Wednesday, 8 October 2014

thinking of the pendulum that moves the world....


A bizarre incident in wartime Japan that affected an entire class of school children; a fifteen year old boy running away from home to escape a terrible prophecy by his father; an old man who can talk to cats; somewhat bizarre appearances by western commercial icons Johnnie Walker and Colonel Sanders (the former as a collector of souls and the latter as a pimp).... Kafka on the Shore is a very easy book to read but very difficult to categorise.

The book consists of two distinct plots, told in alternating chapters, that slowly work their way towards each other. The book concludes, but there isn't really a definitive conclusion and much is left unexplained and open to interpretation.  In fact, time isn't really linear in the novel at all, and some of the characters may exist in different times or even be different versions of the same person.  

As Hanif Murakami himself has written about his novel:

"Kafka on the Shore contains several riddles, but there aren't any solutions provided. Instead, several of these riddles combine, and through their interaction the possibility of a solution takes shape. And the form this solution takes will be different for each reader. To put it another way, the riddles function as part of the solution. It's hard to explain, but that's the kind of novel I set out to write".

That's a pretty slippery thing for a writer to say, isn't it?  This book probably sounds too much like hard work, right?  Wrong: it's wonderful. It definitely doesn't have a neat ending that ties up all of the loose ends, and it's actually sometimes hard to know what's real and what is not, but I thought this was a wonderful read.  It's the kind of book that I devoured in a couple of days and that has lingered in my mind ever since.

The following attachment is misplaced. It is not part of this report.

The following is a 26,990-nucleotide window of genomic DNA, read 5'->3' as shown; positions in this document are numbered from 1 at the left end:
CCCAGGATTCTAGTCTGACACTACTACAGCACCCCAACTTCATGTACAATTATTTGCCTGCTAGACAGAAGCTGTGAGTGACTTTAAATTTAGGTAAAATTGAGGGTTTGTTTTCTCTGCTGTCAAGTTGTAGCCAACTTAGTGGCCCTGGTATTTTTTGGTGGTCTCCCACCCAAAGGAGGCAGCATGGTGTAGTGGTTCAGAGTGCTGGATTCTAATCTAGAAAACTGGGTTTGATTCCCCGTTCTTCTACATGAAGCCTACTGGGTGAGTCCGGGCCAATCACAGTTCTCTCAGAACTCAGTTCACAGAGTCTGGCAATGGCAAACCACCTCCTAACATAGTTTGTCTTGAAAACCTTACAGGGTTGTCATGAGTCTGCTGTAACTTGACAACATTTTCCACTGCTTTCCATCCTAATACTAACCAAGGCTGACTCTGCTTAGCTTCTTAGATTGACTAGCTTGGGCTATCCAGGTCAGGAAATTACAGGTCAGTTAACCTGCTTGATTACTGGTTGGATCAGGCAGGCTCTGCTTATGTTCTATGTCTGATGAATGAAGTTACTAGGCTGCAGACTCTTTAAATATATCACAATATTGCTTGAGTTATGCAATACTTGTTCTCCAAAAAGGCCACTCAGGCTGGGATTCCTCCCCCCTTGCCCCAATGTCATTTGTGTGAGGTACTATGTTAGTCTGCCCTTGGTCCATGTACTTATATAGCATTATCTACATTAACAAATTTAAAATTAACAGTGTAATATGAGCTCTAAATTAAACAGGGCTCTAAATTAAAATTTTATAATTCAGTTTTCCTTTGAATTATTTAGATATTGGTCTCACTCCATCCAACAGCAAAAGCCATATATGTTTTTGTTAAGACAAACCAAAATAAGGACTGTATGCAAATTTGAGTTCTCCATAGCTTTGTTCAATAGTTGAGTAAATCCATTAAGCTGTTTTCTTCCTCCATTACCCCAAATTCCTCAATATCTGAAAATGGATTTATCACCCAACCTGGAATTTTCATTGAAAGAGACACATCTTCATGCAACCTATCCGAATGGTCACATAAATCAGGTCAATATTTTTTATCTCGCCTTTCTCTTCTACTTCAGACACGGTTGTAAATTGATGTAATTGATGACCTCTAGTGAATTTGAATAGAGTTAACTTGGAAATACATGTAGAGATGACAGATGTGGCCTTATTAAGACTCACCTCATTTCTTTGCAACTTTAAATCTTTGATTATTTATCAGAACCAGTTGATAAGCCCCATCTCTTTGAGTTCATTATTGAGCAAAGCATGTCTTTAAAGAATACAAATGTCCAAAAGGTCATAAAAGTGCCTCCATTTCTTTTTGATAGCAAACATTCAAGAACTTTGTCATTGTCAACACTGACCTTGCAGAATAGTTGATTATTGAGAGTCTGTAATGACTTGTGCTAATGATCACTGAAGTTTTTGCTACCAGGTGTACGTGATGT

The book has an otherworldly feel to it, clearly much of this is down to the "magical realism" of the plot, but I think it's also at least in part down to Murakami writing to a Japanese sensibility.  To my western eyes, this rendered familiar things slightly strange.. and apparently there are some elements of the plot that would be a lot clearer to a reader who is familiar with the rituals and traditions of Shinto (I'd recommend having a read of John Updike in the New Yorker on this subject).

Would I say that I understood the book?  Not really, but I'm not at all sure that understanding it is either important or even necessary to enjoyment.  It's gripping and immersive just as it is - why would I feel that I need to understand everything that happens (even if that's possible)?  Nakata accepts that he can talk to cats and doesn't ask why, nor does he trouble himself much that when is able to predict (and possibly to cause) rain showers of mackerel or leaches.  Perhaps the reader would be well advised to take a leaf out of Nakata's book and go with the flow.  Nakata may consistently refer to himself as "not very bright" throughout the book, but perhaps he's onto something after all.  It's a mysterious book.  I liked that about it.

I suspect that this is the kind of book that will stand multiple re-readings, each time revealing something new.  On the other hand, it's also entirely possible that Murakami himself doesn't really know what Kafka on the Shore is about.... and I'm okay with that.  A really fascinating read.  I think I'm going to read some more Murakami.  I've had "Norwegian Wood" on the shelf for ages, but apparently he's a runner and has written about running, and I'm strangely drawn to that for some reason.

Next off the pile: "Behind Deep Blue: building the computer that defeated the world chess champion" by Feng-Hsiung Hsu.  I think this may be a rather more literal than philosophical read..... it's likely to be very different, anyway.  Not many talking cats, I shouldn't think.  More is the pity.

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